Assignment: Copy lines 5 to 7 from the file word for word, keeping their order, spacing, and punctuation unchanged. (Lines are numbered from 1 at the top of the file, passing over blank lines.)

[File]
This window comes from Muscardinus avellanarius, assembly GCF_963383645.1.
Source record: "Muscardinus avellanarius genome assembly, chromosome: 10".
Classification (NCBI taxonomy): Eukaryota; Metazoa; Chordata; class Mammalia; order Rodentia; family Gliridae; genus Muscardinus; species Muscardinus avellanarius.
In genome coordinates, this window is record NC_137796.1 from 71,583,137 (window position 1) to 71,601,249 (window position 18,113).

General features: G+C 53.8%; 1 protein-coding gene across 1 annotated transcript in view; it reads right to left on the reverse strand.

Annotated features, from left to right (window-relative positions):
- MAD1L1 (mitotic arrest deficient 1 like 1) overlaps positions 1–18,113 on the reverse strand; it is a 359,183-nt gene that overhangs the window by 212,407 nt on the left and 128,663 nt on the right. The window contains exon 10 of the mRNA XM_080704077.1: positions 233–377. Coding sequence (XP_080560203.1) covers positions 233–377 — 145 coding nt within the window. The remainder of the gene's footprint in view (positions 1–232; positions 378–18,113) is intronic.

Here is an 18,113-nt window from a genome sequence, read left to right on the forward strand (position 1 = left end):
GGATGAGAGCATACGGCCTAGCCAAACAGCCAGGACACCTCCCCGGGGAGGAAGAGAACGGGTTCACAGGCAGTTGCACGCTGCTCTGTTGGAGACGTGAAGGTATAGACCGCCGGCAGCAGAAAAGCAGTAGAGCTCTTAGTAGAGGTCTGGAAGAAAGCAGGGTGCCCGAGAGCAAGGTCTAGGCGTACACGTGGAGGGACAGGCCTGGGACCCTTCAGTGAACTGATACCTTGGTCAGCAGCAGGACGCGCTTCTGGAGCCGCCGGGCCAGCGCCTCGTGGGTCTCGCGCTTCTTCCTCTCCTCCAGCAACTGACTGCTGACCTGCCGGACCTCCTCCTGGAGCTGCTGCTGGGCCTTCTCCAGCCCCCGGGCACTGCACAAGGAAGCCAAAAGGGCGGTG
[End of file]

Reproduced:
General features: G+C 53.8%; 1 protein-coding gene across 1 annotated transcript in view; it reads right to left on the reverse strand.

Annotated features, from left to right (window-relative positions):
- MAD1L1 (mitotic arrest deficient 1 like 1) overlaps positions 1–18,113 on the reverse strand; it is a 359,183-nt gene that overhangs the window by 212,407 nt on the left and 128,663 nt on the right. The window contains exon 10 of the mRNA XM_080704077.1: positions 233–377. Coding sequence (XP_080560203.1) covers positions 233–377 — 145 coding nt within the window. The remainder of the gene's footprint in view (positions 1–232; positions 378–18,113) is intronic.